Strong storm events overwhelm the absorptive capacity of soils and vegetation, create challenges for crop and livestock production, degrade riparian habitats, and send large quantities of sediment and pollution into rivers, lakes, estuaries and coastal waters.
Tropical Storms Deserve Special Mention
Hurricane strength is influenced by sea surface temperature. Already, the sea surface temperature of the tropical Atlantic Ocean is approximately 1°F higher than it was a century ago, and current predictions suggest it could rise another 5°F by the end of this century. As a result, the number of intense hurricanes is also expected to increase over the course of this century. Some models indicate that the frequency of Category 4 and 5 storms could double by 2100.
How Do Stronger Storms Affect Natural Resources and Conservation Priorities?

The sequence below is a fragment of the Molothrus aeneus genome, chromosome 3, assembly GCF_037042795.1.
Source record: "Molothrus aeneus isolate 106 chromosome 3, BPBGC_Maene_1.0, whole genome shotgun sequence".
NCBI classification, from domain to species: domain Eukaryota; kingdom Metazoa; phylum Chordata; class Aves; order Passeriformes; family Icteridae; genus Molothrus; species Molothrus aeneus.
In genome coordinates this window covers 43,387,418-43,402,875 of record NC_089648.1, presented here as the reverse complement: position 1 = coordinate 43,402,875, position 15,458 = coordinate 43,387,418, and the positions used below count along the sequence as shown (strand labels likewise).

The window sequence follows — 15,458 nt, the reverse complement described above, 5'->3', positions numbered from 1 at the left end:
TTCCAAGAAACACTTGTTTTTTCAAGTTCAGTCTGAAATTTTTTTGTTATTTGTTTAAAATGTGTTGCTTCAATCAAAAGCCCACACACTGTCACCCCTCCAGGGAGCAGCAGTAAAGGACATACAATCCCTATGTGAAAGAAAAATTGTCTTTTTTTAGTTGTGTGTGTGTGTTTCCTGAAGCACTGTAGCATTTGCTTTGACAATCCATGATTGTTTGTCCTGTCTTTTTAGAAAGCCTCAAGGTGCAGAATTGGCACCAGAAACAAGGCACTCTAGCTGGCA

Wind rain and storm surges from hurricanes and tropical storms present a significant threat to coastal and inland habitats, plants and wildlife. Species with specific habitat needs and/or limited distribution are especially vulnerable. For example, the red-cockaded woodpecker suffered a devastating blow in 1989, when Hurricane Hugo destroyed 87% of the species’ nesting trees in the Francis Marion National Forest.
The potential impacts of stronger and more frequent storms include:
- Coastal flooding and habitat destruction due to high winds, rain, and storm surge.
- Destruction of agricultural crops and/or loss of livestock due to flooding events.
- Increased erosion and runoff.
- Degradation of riparian habitats, due to increased runoff and higher rates of sedimentation.
Stronger and more frequent storms may also compound other climate change impacts, such as: